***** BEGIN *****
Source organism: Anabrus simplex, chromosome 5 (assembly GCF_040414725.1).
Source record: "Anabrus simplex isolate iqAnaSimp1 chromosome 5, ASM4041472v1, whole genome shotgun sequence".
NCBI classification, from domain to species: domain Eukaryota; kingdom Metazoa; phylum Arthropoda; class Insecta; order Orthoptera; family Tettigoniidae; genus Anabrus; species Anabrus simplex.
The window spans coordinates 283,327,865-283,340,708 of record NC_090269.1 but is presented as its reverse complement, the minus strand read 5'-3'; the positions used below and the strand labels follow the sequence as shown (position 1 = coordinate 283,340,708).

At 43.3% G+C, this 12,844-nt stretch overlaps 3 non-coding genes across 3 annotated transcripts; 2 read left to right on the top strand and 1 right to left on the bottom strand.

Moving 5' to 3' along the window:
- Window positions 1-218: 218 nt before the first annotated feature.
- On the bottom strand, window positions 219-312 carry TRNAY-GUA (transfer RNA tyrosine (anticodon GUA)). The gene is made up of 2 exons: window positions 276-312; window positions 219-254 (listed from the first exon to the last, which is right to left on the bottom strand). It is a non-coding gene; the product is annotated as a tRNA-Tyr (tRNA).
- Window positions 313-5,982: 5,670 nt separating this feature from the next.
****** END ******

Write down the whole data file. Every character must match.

Source organism: Anabrus simplex, chromosome 5 (assembly GCF_040414725.1).
Source record: "Anabrus simplex isolate iqAnaSimp1 chromosome 5, ASM4041472v1, whole genome shotgun sequence".
NCBI classification, from domain to species: domain Eukaryota; kingdom Metazoa; phylum Arthropoda; class Insecta; order Orthoptera; family Tettigoniidae; genus Anabrus; species Anabrus simplex.
The window spans coordinates 283,327,865-283,340,708 of record NC_090269.1 but is presented as its reverse complement, the minus strand read 5'-3'; the positions used below and the strand labels follow the sequence as shown (position 1 = coordinate 283,340,708).

At 43.3% G+C, this 12,844-nt stretch overlaps 3 non-coding genes across 3 annotated transcripts; 2 read left to right on the top strand and 1 right to left on the bottom strand.

Moving 5' to 3' along the window:
- Window positions 1-218: 218 nt before the first annotated feature.
- On the bottom strand, window positions 219-312 carry TRNAY-GUA (transfer RNA tyrosine (anticodon GUA)). The gene is made up of 2 exons: window positions 276-312; window positions 219-254 (listed from the first exon to the last, which is right to left on the bottom strand). It is a non-coding gene; the product is annotated as a tRNA-Tyr (tRNA).
- Window positions 313-5,982: 5,670 nt separating this feature from the next.